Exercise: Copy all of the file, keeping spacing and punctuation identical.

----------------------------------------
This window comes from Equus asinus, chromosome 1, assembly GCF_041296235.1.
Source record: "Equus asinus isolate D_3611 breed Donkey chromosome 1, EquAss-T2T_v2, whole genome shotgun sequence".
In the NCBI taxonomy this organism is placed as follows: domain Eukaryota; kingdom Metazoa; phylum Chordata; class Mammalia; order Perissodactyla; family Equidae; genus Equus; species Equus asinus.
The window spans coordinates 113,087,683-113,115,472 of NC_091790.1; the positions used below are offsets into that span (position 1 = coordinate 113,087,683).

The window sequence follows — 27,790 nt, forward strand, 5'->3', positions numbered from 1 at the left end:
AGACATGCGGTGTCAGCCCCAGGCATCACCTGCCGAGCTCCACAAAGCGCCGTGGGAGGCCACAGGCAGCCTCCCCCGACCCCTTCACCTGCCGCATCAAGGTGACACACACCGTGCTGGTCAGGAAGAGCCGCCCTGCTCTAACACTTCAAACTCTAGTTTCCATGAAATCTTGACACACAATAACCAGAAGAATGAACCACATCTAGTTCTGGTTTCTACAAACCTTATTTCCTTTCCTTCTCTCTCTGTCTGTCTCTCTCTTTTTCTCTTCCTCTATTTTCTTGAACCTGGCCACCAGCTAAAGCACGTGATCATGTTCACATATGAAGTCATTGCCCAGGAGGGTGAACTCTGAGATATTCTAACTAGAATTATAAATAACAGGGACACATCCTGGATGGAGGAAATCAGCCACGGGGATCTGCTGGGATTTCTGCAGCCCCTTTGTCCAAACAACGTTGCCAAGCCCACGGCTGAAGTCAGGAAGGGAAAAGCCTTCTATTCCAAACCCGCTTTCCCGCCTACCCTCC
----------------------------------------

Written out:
This window comes from Equus asinus, chromosome 1, assembly GCF_041296235.1.
Source record: "Equus asinus isolate D_3611 breed Donkey chromosome 1, EquAss-T2T_v2, whole genome shotgun sequence".
In the NCBI taxonomy this organism is placed as follows: domain Eukaryota; kingdom Metazoa; phylum Chordata; class Mammalia; order Perissodactyla; family Equidae; genus Equus; species Equus asinus.
The window spans coordinates 113,087,683-113,115,472 of NC_091790.1; the positions used below are offsets into that span (position 1 = coordinate 113,087,683).

The window sequence follows — 27,790 nt, forward strand, 5'->3', positions numbered from 1 at the left end:
AGACATGCGGTGTCAGCCCCAGGCATCACCTGCCGAGCTCCACAAAGCGCCGTGGGAGGCCACAGGCAGCCTCCCCCGACCCCTTCACCTGCCGCATCAAGGTGACACACACCGTGCTGGTCAGGAAGAGCCGCCCTGCTCTAACACTTCAAACTCTAGTTTCCATGAAATCTTGACACACAATAACCAGAAGAATGAACCACATCTAGTTCTGGTTTCTACAAACCTTATTTCCTTTCCTTCTCTCTCTGTCTGTCTCTCTCTTTTTCTCTTCCTCTATTTTCTTGAACCTGGCCACCAGCTAAAGCACGTGATCATGTTCACATATGAAGTCATTGCCCAGGAGGGTGAACTCTGAGATATTCTAACTAGAATTATAAATAACAGGGACACATCCTGGATGGAGGAAATCAGCCACGGGGATCTGCTGGGATTTCTGCAGCCCCTTTGTCCAAACAACGTTGCCAAGCCCACGGCTGAAGTCAGGAAGGGAAAAGCCTTCTATTCCAAACCCGCTTTCCCGCCTACCCTCC